Detainees in Arthur Road Jail, Mumbai

(The Amnesty International has released the following report -General Secretary)
Guards have reportedly beaten and tortured inmates at Arthur Road Jail in Mumbai, and threatened reprisals if they complain to the authorities. This is reportedly part of a sustained pattern of torture and ill-treatment in the prison.

On 19 June at about 6.30pm, two of the inmates in an overcrowded cell apparently started fighting. A senior prison official, the Circle Officer, and other prison officers, reportedly attacked the prisoners in the cell indiscriminately with razors and wooden poles (lathis). There were 180 inmates in the cell, designed to hold 50. Some 40 inmates were injured, three reportedly suffering broken bones. Four have filed complaints in the Sessions Court.

The Circle Officer reportedly demanded money from some of the detainees and beat them if they refused to pay. He has denied that he tortured anyone, and has said that, "I shouted at them to stop fighting but they didn't listen. Finally I had to open the cells to stop the fight."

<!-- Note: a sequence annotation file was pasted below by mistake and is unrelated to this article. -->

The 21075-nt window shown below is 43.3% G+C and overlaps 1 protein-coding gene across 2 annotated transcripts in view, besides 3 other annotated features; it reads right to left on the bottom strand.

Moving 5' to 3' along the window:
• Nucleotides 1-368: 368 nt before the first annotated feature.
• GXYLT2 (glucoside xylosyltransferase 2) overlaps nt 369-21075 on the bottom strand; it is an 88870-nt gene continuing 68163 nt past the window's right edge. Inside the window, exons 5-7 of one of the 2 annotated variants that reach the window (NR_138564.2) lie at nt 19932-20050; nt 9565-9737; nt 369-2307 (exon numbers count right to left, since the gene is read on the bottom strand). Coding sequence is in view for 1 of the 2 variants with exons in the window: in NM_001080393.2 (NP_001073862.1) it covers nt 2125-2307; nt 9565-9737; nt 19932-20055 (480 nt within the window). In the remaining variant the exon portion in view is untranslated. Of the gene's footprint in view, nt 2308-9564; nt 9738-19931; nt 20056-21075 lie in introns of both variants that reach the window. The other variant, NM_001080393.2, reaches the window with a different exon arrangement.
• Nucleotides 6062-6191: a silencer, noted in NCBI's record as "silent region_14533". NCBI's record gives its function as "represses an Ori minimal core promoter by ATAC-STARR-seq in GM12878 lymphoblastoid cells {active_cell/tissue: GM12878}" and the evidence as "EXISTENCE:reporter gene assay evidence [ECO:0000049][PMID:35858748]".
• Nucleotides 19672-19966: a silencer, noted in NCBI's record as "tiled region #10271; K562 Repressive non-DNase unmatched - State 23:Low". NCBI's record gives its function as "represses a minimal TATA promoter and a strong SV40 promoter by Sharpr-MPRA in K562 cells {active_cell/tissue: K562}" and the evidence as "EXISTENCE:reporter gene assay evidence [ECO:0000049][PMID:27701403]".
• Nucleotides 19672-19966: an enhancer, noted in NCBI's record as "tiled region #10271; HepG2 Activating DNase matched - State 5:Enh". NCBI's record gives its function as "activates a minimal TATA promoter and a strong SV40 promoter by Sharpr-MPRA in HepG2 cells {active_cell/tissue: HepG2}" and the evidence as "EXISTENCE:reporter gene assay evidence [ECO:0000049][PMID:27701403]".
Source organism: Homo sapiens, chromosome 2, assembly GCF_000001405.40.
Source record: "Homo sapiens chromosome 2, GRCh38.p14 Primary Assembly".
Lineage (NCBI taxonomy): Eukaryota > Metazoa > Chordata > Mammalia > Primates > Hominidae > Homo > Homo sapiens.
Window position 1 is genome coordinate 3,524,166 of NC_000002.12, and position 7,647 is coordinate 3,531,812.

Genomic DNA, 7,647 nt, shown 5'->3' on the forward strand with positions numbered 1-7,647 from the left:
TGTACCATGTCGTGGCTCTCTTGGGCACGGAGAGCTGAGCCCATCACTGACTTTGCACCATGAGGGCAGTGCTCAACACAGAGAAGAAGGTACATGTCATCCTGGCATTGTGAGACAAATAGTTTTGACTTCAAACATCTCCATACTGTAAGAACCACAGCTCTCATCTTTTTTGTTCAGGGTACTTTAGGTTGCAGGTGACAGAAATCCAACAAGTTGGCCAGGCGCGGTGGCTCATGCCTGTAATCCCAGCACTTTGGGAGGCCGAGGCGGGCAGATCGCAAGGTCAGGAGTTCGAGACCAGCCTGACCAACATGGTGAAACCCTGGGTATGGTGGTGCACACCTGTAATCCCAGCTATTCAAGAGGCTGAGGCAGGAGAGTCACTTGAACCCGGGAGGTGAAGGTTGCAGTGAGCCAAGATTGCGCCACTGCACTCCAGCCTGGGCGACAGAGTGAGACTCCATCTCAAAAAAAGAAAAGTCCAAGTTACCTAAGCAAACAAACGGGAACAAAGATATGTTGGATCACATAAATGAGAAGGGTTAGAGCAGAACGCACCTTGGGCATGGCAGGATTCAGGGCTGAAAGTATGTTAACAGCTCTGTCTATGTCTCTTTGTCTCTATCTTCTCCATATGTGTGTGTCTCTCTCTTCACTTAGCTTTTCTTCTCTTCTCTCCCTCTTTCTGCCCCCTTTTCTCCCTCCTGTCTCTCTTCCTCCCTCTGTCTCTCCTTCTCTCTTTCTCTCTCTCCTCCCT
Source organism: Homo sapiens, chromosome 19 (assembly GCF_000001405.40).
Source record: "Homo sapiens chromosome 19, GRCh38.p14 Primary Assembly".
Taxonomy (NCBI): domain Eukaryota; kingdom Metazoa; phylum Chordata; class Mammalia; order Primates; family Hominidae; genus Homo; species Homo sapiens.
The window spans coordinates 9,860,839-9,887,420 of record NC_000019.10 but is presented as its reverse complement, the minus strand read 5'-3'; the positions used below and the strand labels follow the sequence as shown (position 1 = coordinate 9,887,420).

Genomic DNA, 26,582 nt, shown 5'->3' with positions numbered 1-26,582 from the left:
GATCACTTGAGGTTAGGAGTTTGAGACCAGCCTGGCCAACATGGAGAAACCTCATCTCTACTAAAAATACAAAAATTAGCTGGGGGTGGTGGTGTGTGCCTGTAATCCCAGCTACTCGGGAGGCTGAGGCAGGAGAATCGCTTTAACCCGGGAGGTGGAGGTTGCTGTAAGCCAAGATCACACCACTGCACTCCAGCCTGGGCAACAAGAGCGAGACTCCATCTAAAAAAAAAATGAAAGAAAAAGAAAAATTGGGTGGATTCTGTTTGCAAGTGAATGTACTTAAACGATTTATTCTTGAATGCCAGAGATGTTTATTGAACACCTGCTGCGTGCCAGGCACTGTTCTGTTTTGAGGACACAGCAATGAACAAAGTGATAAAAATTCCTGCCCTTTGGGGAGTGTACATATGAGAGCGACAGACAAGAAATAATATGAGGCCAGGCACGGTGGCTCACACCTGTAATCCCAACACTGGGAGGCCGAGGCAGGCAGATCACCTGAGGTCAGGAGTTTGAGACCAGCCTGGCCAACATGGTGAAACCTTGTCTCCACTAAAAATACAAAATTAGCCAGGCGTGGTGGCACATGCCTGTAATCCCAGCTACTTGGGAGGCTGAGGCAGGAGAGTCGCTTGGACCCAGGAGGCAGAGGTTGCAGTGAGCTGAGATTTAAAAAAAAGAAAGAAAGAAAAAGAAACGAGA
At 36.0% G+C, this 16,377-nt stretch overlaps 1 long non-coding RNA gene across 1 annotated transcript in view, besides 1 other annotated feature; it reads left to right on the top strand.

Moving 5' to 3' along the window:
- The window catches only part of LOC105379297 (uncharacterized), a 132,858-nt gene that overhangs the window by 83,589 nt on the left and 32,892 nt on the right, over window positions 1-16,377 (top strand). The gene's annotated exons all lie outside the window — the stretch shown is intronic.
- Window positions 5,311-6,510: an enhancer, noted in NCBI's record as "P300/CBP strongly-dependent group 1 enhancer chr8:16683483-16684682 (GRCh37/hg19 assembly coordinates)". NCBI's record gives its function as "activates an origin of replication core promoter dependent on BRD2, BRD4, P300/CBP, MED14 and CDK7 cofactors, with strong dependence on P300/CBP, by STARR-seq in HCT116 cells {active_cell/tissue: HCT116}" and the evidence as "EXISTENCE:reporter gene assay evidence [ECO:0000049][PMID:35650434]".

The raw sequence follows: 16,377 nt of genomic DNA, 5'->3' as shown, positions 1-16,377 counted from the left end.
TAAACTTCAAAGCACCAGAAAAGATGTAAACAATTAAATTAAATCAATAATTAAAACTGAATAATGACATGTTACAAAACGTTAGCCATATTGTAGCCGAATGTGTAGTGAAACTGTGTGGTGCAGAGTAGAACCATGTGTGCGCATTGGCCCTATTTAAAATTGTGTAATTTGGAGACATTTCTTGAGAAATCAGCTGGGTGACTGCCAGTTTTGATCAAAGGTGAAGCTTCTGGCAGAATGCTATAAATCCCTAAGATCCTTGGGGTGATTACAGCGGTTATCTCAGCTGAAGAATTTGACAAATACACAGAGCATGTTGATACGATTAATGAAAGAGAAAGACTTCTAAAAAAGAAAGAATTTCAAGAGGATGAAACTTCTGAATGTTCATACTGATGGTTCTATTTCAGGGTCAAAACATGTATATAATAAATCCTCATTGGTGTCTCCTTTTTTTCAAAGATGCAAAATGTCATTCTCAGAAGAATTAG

The non-governmental human rights organisation Nirbhay Bano Andolan is filing a case in the High court about the 19 June attack and general prison conditions. The organisation has secured testimonies from inmates alleging that they were beaten. The Circle Officer has allegedly warned the inmates not to talk to the authorities, reportedly threatening one with "dire consequences". Lawyers for the detainees are reportedly only allowed to meet them at court hearings.

The newspaper, Asian Age has carried a number of stories on the incident, and its journalists have reportedly been banned from the jail since the end of June. None of the inmates is reported to have received proper medical treatment. Inmates say the jail officials prescribed the same medicine for all of them, regardless of their injuries. One inmate has accused the jail officials of producing false medical certificates when a Sessions Court Judge ordered that all the inmates be treated at a government hospital. Only two are reported to have received the recommended medical treatment. Amnesty International has received numerous reports of ill treatment of prisoners by prison officials in India, where prison conditions are often cruel, inhuman or degrading.


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(PUCL Bulletin, August 2000)